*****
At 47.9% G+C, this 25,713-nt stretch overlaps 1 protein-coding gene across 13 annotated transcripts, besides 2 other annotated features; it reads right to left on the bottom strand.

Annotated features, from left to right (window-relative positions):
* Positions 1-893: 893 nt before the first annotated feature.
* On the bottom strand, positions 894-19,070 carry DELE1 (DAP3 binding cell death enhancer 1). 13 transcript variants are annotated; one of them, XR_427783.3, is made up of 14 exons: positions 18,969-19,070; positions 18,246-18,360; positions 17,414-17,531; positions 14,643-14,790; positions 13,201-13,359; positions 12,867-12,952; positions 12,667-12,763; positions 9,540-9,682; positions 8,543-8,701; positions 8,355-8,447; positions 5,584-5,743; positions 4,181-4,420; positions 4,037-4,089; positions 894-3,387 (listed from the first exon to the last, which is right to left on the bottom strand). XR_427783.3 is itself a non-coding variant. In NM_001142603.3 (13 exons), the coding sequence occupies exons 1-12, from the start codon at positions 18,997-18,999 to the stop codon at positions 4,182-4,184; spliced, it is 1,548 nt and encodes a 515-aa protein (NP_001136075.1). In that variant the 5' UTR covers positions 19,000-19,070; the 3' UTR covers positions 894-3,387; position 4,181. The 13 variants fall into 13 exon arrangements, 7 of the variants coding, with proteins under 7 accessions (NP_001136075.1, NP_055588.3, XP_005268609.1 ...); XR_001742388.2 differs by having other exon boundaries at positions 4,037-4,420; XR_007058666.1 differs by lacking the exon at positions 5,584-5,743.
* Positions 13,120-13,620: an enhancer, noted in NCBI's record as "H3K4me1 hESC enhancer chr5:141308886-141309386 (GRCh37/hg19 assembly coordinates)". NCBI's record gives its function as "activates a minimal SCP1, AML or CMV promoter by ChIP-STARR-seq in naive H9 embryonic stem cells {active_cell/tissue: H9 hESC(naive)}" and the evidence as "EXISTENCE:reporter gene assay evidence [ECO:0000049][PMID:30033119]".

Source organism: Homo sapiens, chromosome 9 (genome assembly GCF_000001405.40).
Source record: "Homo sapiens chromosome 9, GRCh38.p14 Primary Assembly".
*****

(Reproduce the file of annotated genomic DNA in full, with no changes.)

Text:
At 47.9% G+C, this 25,713-nt stretch overlaps 1 protein-coding gene across 13 annotated transcripts, besides 2 other annotated features; it reads right to left on the bottom strand.

Annotated features, from left to right (window-relative positions):
* Positions 1-893: 893 nt before the first annotated feature.
* On the bottom strand, positions 894-19,070 carry DELE1 (DAP3 binding cell death enhancer 1). 13 transcript variants are annotated; one of them, XR_427783.3, is made up of 14 exons: positions 18,969-19,070; positions 18,246-18,360; positions 17,414-17,531; positions 14,643-14,790; positions 13,201-13,359; positions 12,867-12,952; positions 12,667-12,763; positions 9,540-9,682; positions 8,543-8,701; positions 8,355-8,447; positions 5,584-5,743; positions 4,181-4,420; positions 4,037-4,089; positions 894-3,387 (listed from the first exon to the last, which is right to left on the bottom strand). XR_427783.3 is itself a non-coding variant. In NM_001142603.3 (13 exons), the coding sequence occupies exons 1-12, from the start codon at positions 18,997-18,999 to the stop codon at positions 4,182-4,184; spliced, it is 1,548 nt and encodes a 515-aa protein (NP_001136075.1). In that variant the 5' UTR covers positions 19,000-19,070; the 3' UTR covers positions 894-3,387; position 4,181. The 13 variants fall into 13 exon arrangements, 7 of the variants coding, with proteins under 7 accessions (NP_001136075.1, NP_055588.3, XP_005268609.1 ...); XR_001742388.2 differs by having other exon boundaries at positions 4,037-4,420; XR_007058666.1 differs by lacking the exon at positions 5,584-5,743.
* Positions 13,120-13,620: an enhancer, noted in NCBI's record as "H3K4me1 hESC enhancer chr5:141308886-141309386 (GRCh37/hg19 assembly coordinates)". NCBI's record gives its function as "activates a minimal SCP1, AML or CMV promoter by ChIP-STARR-seq in naive H9 embryonic stem cells {active_cell/tissue: H9 hESC(naive)}" and the evidence as "EXISTENCE:reporter gene assay evidence [ECO:0000049][PMID:30033119]".

Source organism: Homo sapiens, chromosome 9 (genome assembly GCF_000001405.40).
Source record: "Homo sapiens chromosome 9, GRCh38.p14 Primary Assembly".